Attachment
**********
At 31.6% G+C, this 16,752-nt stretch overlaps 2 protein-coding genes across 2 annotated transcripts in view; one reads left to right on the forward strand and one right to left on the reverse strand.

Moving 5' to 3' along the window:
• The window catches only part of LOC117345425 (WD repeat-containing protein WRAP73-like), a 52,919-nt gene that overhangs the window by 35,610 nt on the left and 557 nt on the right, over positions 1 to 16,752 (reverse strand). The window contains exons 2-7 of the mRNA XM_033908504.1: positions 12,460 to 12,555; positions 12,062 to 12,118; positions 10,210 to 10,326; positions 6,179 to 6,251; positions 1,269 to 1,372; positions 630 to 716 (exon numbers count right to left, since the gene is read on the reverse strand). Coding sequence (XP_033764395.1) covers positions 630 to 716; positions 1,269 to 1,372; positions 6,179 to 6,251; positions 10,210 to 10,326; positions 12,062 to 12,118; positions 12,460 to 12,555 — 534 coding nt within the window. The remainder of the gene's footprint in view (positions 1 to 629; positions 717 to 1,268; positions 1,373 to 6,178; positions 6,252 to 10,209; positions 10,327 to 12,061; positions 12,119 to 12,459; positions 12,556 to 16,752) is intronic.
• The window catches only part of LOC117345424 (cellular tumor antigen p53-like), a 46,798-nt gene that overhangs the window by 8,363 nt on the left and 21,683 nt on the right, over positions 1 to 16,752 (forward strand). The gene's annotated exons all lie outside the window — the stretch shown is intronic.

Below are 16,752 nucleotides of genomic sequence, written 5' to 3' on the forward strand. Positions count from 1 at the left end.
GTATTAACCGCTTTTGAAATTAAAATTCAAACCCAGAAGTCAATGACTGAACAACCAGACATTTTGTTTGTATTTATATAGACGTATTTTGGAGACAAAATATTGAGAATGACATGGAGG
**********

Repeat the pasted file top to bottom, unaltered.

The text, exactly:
At 31.6% G+C, this 16,752-nt stretch overlaps 2 protein-coding genes across 2 annotated transcripts in view; one reads left to right on the forward strand and one right to left on the reverse strand.

Moving 5' to 3' along the window:
• The window catches only part of LOC117345425 (WD repeat-containing protein WRAP73-like), a 52,919-nt gene that overhangs the window by 35,610 nt on the left and 557 nt on the right, over positions 1 to 16,752 (reverse strand). The window contains exons 2-7 of the mRNA XM_033908504.1: positions 12,460 to 12,555; positions 12,062 to 12,118; positions 10,210 to 10,326; positions 6,179 to 6,251; positions 1,269 to 1,372; positions 630 to 716 (exon numbers count right to left, since the gene is read on the reverse strand). Coding sequence (XP_033764395.1) covers positions 630 to 716; positions 1,269 to 1,372; positions 6,179 to 6,251; positions 10,210 to 10,326; positions 12,062 to 12,118; positions 12,460 to 12,555 — 534 coding nt within the window. The remainder of the gene's footprint in view (positions 1 to 629; positions 717 to 1,268; positions 1,373 to 6,178; positions 6,252 to 10,209; positions 10,327 to 12,061; positions 12,119 to 12,459; positions 12,556 to 16,752) is intronic.
• The window catches only part of LOC117345424 (cellular tumor antigen p53-like), a 46,798-nt gene that overhangs the window by 8,363 nt on the left and 21,683 nt on the right, over positions 1 to 16,752 (forward strand). The gene's annotated exons all lie outside the window — the stretch shown is intronic.

Below are 16,752 nucleotides of genomic sequence, written 5' to 3' on the forward strand. Positions count from 1 at the left end.
GTATTAACCGCTTTTGAAATTAAAATTCAAACCCAGAAGTCAATGACTGAACAACCAGACATTTTGTTTGTATTTATATAGACGTATTTTGGAGACAAAATATTGAGAATGACATGGAGG